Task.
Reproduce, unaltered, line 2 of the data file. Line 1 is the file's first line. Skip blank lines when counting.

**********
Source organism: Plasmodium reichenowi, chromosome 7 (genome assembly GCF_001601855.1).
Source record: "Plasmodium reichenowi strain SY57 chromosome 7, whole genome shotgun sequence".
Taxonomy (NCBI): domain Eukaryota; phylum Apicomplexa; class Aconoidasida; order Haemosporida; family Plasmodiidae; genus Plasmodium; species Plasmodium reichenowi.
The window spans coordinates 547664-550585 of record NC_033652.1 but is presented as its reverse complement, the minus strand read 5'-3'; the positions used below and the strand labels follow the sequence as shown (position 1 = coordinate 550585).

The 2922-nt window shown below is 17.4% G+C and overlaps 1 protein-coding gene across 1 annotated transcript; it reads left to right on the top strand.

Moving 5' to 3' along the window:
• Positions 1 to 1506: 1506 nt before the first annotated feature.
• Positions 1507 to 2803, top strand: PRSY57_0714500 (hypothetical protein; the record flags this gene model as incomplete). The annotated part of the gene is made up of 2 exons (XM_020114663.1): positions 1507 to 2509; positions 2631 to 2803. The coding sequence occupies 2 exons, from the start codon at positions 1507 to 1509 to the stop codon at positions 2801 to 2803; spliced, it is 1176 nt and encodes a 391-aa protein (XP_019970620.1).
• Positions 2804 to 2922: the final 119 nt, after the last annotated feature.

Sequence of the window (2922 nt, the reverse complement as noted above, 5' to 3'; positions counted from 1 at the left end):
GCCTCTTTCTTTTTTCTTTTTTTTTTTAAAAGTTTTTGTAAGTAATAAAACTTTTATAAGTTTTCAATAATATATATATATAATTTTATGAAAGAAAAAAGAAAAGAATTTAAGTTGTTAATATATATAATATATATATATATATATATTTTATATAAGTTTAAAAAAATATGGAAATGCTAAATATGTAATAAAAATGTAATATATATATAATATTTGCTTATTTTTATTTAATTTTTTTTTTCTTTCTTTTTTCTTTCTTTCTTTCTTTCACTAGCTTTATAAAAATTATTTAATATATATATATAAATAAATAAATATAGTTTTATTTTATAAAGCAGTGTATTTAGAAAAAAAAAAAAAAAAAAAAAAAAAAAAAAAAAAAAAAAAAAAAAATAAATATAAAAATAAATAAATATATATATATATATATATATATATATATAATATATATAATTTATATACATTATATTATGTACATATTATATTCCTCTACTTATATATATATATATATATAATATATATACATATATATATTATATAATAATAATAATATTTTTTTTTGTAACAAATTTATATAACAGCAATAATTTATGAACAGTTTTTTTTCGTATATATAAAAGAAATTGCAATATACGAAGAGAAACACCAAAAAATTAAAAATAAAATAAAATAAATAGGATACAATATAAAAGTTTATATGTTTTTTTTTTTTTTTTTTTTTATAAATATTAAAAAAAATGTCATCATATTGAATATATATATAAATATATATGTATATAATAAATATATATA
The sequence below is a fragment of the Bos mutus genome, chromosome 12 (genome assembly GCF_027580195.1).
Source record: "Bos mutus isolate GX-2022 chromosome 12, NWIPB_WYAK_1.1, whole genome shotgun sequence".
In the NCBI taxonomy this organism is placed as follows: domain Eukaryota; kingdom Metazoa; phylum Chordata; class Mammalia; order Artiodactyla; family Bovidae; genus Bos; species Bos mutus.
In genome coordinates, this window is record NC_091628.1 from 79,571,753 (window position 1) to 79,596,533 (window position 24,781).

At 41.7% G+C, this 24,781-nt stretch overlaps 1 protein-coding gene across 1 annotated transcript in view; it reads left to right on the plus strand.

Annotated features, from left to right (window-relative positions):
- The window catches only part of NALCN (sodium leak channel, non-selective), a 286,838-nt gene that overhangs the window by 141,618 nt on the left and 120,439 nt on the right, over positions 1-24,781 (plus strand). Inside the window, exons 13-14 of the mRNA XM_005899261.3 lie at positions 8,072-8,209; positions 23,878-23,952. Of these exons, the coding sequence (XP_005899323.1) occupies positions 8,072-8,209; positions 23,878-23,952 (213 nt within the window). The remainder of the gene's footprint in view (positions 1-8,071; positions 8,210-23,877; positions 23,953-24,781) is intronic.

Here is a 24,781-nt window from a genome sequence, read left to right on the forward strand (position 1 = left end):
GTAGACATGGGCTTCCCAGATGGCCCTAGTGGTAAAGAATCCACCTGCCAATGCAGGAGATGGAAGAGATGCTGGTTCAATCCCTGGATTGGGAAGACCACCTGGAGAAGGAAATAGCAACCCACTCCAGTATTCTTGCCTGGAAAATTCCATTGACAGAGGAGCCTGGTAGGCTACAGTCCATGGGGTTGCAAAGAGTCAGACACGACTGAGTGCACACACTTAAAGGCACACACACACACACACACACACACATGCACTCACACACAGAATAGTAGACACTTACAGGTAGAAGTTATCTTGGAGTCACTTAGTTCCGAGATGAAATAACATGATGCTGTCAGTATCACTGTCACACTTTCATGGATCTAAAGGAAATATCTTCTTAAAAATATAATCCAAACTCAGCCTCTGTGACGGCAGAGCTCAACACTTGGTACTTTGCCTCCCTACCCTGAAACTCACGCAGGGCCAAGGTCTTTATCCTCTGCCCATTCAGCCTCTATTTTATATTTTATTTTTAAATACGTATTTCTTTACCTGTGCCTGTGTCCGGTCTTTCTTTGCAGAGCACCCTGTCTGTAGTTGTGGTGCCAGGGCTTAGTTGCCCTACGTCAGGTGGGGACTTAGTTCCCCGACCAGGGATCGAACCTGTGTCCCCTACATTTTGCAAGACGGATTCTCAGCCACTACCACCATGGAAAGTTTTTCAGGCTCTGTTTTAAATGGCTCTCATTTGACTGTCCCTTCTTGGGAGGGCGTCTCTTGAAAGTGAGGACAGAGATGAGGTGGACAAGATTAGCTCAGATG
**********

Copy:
Source record: "Plasmodium reichenowi strain SY57 chromosome 7, whole genome shotgun sequence".